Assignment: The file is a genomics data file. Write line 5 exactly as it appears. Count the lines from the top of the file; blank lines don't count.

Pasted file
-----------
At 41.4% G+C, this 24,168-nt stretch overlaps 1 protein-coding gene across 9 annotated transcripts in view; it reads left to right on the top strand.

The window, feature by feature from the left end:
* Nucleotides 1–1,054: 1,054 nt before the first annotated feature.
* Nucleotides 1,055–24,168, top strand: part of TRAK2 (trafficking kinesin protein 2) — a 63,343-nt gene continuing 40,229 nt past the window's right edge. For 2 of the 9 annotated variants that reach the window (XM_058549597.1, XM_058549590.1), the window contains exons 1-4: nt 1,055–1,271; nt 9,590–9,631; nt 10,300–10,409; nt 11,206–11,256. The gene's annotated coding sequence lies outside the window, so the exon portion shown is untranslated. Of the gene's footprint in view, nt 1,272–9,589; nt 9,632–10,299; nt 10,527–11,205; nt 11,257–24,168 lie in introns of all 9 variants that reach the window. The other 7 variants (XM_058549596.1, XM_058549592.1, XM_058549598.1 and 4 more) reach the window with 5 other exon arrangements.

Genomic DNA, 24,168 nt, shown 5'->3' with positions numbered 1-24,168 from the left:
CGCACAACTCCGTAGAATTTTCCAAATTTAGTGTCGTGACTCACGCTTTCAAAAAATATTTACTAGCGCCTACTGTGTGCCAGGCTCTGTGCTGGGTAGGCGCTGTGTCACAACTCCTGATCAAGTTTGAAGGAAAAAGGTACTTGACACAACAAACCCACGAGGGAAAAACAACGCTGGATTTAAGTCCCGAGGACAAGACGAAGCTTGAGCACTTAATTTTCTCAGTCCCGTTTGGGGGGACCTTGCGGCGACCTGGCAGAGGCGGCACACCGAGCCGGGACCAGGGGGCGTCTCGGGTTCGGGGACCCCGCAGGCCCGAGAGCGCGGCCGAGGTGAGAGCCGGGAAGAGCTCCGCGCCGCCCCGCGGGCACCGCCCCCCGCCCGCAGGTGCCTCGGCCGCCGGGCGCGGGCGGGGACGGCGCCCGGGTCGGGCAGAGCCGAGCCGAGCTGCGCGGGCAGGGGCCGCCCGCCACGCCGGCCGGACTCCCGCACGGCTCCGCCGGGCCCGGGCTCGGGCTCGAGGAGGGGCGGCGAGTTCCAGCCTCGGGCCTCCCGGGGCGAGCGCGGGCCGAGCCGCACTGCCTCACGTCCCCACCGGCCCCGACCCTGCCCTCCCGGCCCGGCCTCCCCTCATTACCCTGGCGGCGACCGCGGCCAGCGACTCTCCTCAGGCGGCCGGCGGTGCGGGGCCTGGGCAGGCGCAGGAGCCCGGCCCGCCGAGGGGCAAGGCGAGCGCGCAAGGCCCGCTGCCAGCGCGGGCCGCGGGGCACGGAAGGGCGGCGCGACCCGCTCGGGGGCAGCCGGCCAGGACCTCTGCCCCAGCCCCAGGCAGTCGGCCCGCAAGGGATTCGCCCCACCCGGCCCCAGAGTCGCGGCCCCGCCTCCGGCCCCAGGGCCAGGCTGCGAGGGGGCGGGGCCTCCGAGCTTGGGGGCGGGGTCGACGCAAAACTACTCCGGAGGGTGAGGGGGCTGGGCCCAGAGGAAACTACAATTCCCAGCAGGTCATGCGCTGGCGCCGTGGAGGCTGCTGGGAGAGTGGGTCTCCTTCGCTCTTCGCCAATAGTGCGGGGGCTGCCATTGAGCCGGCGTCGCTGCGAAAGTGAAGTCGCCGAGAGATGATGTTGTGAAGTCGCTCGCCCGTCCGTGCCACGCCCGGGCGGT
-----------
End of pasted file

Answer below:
Genomic DNA, 24,168 nt, shown 5'->3' with positions numbered 1-24,168 from the left: